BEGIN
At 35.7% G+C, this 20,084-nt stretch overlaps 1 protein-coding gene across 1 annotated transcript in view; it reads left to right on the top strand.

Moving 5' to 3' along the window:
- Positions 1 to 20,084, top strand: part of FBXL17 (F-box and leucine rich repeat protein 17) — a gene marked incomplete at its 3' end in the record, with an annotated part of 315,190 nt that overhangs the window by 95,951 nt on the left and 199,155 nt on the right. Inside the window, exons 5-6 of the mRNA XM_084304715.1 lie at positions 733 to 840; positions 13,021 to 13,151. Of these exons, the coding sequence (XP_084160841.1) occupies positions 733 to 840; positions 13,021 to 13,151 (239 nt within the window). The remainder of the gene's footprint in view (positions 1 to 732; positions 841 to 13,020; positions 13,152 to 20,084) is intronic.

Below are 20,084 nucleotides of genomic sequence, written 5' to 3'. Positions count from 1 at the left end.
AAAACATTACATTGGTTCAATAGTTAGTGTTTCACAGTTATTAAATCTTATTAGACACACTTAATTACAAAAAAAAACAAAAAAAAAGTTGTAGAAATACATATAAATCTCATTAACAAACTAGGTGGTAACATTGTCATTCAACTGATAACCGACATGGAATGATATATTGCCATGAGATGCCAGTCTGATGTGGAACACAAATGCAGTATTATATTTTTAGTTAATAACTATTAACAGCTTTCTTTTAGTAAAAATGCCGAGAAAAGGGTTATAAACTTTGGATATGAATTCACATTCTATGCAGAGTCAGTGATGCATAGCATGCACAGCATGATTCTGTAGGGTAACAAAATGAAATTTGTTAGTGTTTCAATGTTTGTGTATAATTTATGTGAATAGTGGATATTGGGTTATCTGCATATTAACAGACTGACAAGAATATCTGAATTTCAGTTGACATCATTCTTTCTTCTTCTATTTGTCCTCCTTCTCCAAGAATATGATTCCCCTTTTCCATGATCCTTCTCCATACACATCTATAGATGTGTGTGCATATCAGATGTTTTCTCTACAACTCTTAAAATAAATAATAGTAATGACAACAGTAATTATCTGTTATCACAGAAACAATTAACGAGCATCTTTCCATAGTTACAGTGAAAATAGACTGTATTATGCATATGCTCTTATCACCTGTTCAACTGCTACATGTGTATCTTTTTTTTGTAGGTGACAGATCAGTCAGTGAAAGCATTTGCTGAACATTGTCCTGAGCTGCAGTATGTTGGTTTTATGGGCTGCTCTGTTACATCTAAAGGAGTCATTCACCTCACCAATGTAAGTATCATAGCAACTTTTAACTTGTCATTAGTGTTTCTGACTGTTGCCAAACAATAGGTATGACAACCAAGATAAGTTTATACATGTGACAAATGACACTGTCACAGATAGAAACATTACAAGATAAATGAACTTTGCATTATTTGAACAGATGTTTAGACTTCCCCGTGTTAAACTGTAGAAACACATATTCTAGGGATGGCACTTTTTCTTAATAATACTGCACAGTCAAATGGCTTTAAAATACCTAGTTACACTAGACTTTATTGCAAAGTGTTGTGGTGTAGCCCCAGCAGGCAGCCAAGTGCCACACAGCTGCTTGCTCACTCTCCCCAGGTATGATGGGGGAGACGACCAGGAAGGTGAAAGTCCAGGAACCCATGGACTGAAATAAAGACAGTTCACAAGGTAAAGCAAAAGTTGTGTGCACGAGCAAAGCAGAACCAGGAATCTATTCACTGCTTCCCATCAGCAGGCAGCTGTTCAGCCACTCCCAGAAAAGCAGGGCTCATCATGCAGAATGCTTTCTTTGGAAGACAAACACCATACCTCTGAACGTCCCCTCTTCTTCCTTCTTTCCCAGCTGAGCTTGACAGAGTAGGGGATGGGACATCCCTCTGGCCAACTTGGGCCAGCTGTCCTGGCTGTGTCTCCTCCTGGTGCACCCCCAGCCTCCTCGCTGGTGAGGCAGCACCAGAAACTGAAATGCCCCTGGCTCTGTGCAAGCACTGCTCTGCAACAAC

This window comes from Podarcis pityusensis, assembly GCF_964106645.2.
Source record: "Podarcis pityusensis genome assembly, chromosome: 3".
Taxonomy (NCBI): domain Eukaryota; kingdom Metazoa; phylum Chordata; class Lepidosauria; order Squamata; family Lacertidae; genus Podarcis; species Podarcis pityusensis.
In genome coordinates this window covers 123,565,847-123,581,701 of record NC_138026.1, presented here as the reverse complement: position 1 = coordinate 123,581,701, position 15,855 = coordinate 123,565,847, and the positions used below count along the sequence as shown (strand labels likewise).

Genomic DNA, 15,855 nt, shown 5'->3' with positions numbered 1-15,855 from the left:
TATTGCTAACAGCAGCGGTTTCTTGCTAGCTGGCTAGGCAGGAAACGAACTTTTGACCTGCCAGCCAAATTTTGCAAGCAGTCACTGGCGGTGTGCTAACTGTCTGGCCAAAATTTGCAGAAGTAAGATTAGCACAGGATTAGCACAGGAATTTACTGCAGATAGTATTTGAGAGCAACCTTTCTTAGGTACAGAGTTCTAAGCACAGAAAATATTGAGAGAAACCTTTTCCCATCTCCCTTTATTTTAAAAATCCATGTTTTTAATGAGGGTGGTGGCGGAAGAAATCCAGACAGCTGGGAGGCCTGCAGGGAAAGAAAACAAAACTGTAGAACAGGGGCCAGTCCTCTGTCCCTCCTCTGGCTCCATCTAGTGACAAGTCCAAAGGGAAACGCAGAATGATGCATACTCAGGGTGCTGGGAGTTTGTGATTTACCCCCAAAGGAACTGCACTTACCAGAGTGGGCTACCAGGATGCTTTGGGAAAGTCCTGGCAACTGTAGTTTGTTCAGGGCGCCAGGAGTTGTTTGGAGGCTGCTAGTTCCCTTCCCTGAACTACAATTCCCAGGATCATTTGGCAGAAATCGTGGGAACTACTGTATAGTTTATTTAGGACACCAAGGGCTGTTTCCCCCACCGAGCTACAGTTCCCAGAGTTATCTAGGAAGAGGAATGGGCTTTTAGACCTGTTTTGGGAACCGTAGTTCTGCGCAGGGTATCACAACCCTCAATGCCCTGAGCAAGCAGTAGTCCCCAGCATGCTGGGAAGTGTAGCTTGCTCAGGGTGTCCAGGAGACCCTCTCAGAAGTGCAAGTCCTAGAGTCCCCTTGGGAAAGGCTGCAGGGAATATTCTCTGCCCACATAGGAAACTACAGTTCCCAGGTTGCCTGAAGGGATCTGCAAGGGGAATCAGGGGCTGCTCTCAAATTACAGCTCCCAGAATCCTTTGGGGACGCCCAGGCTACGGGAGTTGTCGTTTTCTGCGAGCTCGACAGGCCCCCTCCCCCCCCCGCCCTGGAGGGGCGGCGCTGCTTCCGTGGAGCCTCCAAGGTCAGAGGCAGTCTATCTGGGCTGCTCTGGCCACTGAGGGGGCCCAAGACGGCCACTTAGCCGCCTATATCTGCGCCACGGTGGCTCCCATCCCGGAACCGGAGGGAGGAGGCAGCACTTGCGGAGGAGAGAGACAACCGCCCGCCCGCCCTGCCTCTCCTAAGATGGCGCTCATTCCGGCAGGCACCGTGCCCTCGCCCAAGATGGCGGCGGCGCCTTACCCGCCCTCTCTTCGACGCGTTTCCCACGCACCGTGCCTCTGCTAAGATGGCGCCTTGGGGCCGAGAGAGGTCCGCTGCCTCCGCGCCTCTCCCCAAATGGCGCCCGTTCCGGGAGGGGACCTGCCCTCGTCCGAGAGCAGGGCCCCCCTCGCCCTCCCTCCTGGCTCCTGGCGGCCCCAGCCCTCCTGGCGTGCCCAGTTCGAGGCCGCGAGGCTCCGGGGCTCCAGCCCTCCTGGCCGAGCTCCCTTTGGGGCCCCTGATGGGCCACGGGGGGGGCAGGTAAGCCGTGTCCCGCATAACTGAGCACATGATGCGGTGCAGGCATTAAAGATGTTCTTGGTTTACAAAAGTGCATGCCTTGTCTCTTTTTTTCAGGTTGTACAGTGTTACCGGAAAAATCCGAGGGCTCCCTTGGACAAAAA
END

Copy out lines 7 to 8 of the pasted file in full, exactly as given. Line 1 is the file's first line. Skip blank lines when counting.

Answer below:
Source record: "Podarcis pityusensis genome assembly, chromosome: 3".
Taxonomy (NCBI): domain Eukaryota; kingdom Metazoa; phylum Chordata; class Lepidosauria; order Squamata; family Lacertidae; genus Podarcis; species Podarcis pityusensis.